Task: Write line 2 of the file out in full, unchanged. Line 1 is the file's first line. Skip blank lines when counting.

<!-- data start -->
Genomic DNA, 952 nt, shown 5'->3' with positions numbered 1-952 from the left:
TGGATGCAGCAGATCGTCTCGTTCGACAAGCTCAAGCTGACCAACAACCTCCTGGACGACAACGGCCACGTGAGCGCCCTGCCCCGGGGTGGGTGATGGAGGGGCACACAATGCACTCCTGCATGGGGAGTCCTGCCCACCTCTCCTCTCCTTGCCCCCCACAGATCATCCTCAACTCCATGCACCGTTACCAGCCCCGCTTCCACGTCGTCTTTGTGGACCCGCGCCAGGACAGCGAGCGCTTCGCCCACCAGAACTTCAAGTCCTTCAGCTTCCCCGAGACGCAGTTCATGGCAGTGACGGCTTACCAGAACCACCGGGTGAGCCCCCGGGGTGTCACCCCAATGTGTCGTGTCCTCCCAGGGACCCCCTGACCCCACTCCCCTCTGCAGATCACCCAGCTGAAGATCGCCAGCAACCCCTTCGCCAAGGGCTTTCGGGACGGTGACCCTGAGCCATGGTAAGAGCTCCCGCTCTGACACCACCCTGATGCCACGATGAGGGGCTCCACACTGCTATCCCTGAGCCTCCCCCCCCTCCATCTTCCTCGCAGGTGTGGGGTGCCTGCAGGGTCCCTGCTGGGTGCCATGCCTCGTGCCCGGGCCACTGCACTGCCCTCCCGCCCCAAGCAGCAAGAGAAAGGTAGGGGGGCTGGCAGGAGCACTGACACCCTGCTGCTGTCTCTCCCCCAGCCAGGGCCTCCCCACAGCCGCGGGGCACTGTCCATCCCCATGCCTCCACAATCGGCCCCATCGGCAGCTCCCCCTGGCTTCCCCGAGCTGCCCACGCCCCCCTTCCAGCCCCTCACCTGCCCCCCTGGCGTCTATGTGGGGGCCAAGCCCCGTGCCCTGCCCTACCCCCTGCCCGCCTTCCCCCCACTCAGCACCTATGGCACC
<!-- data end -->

TGGATGCAGCAGATCGTCTCGTTCGACAAGCTCAAGCTGACCAACAACCTCCTGGACGACAACGGCCACGTGAGCGCCCTGCCCCGGGGTGGGTGATGGAGGGGCACACAATGCACTCCTGCATGGGGAGTCCTGCCCACCTCTCCTCTCCTTGCCCCCCACAGATCATCCTCAACTCCATGCACCGTTACCAGCCCCGCTTCCACGTCGTCTTTGTGGACCCGCGCCAGGACAGCGAGCGCTTCGCCCACCAGAACTTCAAGTCCTTCAGCTTCCCCGAGACGCAGTTCATGGCAGTGACGGCTTACCAGAACCACCGGGTGAGCCCCCGGGGTGTCACCCCAATGTGTCGTGTCCTCCCAGGGACCCCCTGACCCCACTCCCCTCTGCAGATCACCCAGCTGAAGATCGCCAGCAACCCCTTCGCCAAGGGCTTTCGGGACGGTGACCCTGAGCCATGGTAAGAGCTCCCGCTCTGACACCACCCTGATGCCACGATGAGGGGCTCCACACTGCTATCCCTGAGCCTCCCCCCCCTCCATCTTCCTCGCAGGTGTGGGGTGCCTGCAGGGTCCCTGCTGGGTGCCATGCCTCGTGCCCGGGCCACTGCACTGCCCTCCCGCCCCAAGCAGCAAGAGAAAGGTAGGGGGGCTGGCAGGAGCACTGACACCCTGCTGCTGTCTCTCCCCCAGCCAGGGCCTCCCCACAGCCGCGGGGCACTGTCCATCCCCATGCCTCCACAATCGGCCCCATCGGCAGCTCCCCCTGGCTTCCCCGAGCTGCCCACGCCCCCCTTCCAGCCCCTCACCTGCCCCCCTGGCGTCTATGTGGGGGCCAAGCCCCGTGCCCTGCCCTACCCCCTGCCCGCCTTCCCCCCACTCAGCACCTATGGCACC